They may be the subjects of Spotlight, the 2016 Best Picture Academy Award winner, but journalists Sacha Pfeiffer and Walter Robinson consider themselves anything but Hollywood royalty.
When asked about their Oscars experience, Pfeiffer and Robinson both stifled a laugh onstage Tuesday night in Ryan Auditorium. They recounted their trek up five balconies in Los Angeles' Dolby Theater to get to what they called “the worst seats in the house.”
Though the two were quick to crack jokes at their complete outsider-ness to the Hollywood world, they also took the opportunity to discuss the importance of their work in a Q&A moderated by Medill Professor Mei-Ling Hopgood. Their conversation, which included questions submitted by students, followed a screening of the award-winning film. Both portions were sponsored by A&O Productions and Studio 22.
For the uninitiated, Spotlight recounts the Boston Globe’s coverage of sexual abuse in the Roman Catholic Church and the investigative team, called – wait for it – Spotlight, that broke the news. Pfeiffer and Robinson were two journalists on that team.
What started out as an investigation of one priest in 2001 quickly grew to a 600-story report published over a one-year span documenting the Church’s systemic sexual abuse cover-up (think: the equivalent of 600 extremely intense research papers in a year).
But the movie turned the tables: Usually the ones with all the questions, Pfeiffer and Robinson told the nearly-packed auditorium how they were suddenly the subject of intense scrutiny during the movie’s creative process. The film’s director, Tom McCarthy, and screenwriter, Josh Singer, spent countless hours interviewing the team to research the story, even picking up on mannerisms and outfit choices of the journalists.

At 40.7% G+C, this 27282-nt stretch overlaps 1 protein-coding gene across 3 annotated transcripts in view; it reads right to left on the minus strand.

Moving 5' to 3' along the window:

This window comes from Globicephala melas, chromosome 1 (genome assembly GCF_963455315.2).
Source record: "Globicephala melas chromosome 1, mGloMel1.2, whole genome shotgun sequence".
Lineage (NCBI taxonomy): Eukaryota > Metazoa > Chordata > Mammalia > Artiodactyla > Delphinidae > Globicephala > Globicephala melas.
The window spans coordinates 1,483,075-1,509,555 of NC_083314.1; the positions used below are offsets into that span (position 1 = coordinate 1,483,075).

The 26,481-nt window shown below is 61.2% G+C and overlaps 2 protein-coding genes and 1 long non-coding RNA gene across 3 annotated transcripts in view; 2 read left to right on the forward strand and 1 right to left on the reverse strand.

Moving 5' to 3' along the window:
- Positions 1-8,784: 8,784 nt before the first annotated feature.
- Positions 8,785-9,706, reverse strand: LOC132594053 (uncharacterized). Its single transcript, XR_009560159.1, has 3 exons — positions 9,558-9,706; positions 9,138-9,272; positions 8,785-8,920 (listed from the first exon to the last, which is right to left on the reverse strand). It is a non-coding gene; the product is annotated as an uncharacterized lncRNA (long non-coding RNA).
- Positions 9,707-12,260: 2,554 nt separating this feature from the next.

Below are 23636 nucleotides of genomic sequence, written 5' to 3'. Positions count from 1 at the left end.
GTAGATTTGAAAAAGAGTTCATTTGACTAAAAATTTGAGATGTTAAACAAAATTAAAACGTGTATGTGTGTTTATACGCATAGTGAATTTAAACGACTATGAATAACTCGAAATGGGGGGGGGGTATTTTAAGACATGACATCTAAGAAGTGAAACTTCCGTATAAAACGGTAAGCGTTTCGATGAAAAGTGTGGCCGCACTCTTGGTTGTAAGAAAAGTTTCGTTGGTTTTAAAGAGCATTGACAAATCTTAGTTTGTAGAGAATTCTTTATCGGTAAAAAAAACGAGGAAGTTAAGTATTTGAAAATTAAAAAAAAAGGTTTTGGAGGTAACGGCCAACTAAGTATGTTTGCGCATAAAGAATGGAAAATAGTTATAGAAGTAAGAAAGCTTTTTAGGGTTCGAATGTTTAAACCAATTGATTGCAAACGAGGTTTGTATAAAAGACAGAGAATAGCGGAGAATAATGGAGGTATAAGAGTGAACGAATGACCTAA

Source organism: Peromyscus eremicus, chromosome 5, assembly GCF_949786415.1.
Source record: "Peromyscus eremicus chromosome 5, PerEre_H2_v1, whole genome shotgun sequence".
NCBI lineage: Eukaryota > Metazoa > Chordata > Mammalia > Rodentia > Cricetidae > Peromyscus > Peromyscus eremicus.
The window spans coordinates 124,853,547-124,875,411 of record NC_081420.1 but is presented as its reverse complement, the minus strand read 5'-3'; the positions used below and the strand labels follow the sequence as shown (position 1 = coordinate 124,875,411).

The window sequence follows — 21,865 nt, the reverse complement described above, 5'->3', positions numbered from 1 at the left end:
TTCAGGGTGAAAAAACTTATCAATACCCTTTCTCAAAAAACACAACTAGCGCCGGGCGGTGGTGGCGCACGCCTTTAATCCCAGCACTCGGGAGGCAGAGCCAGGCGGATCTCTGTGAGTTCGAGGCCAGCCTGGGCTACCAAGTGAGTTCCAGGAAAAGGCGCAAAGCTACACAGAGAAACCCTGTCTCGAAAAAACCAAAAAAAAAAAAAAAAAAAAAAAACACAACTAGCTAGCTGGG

Pfeiffer and Robinson also discussed the global attention the film garnered for their reporting, which had previously been limited to only “the front page” of a Boston newspaper and met with much skepticism from a heavily Catholic readership.
“This movie has really reminded us about the power of Hollywood,” Pfeiffer said. “Keep in mind that we did this project a decade ago. It went online, which was novel for the time, but all of the sudden, this movie is meaning that people all over the world are learning about it as well.”
Pfeiffer, who remains on staff at the Globe, joked that the team always knows where the movie is playing, because their email inboxes are suddenly flooded with messages from the country in question.
When asked about the film’s accuracy, Robinson said that the dramatic license to embellish the true story slightly with different settings for conversations or composite characters (individual characters in the movie who represented more than one person in real life) felt very appropriate.
“There’s nothing at all exciting about investigative journalism,” Robinson said. He continued, explaining that the end result might be exciting to read, but the process itself is largely research-based.
“A two-hour movie of people making phone calls was not going to be very cinematic,” Pfeiffer added.
Most of all, both reporters emphasized the importance of giving voice to the voiceless through journalism. Though the team was largely comprised of Catholic reporters, there was an allegiance to the truth that Robinson and Pfeiffer said they held as their primary motivation in reporting on the faults of what's perceived to be an infallible institution.
“The institutions that we value most in our society, we do them no favors when we do not hold them as accountable as the political institutions that we do hold,” Robinson said.